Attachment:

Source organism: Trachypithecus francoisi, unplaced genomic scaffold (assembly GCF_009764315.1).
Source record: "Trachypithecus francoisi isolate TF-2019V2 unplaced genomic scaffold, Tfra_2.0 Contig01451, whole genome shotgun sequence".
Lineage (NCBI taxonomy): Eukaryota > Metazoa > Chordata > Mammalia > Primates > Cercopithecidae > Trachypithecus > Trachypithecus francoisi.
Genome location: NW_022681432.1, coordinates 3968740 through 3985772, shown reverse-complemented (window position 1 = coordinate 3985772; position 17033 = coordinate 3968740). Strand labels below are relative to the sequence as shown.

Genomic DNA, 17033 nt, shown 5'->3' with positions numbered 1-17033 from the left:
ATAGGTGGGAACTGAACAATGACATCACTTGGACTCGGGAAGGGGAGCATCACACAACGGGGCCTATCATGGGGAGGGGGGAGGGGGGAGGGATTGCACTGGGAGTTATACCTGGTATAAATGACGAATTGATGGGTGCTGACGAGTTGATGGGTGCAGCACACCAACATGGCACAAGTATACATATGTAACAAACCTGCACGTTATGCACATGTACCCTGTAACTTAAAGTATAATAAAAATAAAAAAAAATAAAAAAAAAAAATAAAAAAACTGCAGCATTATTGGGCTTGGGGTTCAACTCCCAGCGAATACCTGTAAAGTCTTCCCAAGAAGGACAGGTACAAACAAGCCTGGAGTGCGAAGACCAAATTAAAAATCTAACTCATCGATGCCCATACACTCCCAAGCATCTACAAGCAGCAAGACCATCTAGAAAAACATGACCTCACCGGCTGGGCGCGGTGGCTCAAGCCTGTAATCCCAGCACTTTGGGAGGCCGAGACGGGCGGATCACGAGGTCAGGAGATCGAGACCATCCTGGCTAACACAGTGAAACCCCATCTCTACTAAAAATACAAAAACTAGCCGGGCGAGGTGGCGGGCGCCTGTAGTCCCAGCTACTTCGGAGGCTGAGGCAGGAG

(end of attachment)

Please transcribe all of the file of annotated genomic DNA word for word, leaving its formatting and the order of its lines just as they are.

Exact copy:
Source organism: Trachypithecus francoisi, unplaced genomic scaffold (assembly GCF_009764315.1).
Source record: "Trachypithecus francoisi isolate TF-2019V2 unplaced genomic scaffold, Tfra_2.0 Contig01451, whole genome shotgun sequence".
Lineage (NCBI taxonomy): Eukaryota > Metazoa > Chordata > Mammalia > Primates > Cercopithecidae > Trachypithecus > Trachypithecus francoisi.
Genome location: NW_022681432.1, coordinates 3968740 through 3985772, shown reverse-complemented (window position 1 = coordinate 3985772; position 17033 = coordinate 3968740). Strand labels below are relative to the sequence as shown.

Genomic DNA, 17033 nt, shown 5'->3' with positions numbered 1-17033 from the left:
ATAGGTGGGAACTGAACAATGACATCACTTGGACTCGGGAAGGGGAGCATCACACAACGGGGCCTATCATGGGGAGGGGGGAGGGGGGAGGGATTGCACTGGGAGTTATACCTGGTATAAATGACGAATTGATGGGTGCTGACGAGTTGATGGGTGCAGCACACCAACATGGCACAAGTATACATATGTAACAAACCTGCACGTTATGCACATGTACCCTGTAACTTAAAGTATAATAAAAATAAAAAAAAATAAAAAAAAAAAATAAAAAAACTGCAGCATTATTGGGCTTGGGGTTCAACTCCCAGCGAATACCTGTAAAGTCTTCCCAAGAAGGACAGGTACAAACAAGCCTGGAGTGCGAAGACCAAATTAAAAATCTAACTCATCGATGCCCATACACTCCCAAGCATCTACAAGCAGCAAGACCATCTAGAAAAACATGACCTCACCGGCTGGGCGCGGTGGCTCAAGCCTGTAATCCCAGCACTTTGGGAGGCCGAGACGGGCGGATCACGAGGTCAGGAGATCGAGACCATCCTGGCTAACACAGTGAAACCCCATCTCTACTAAAAATACAAAAACTAGCCGGGCGAGGTGGCGGGCGCCTGTAGTCCCAGCTACTTCGGAGGCTGAGGCAGGAG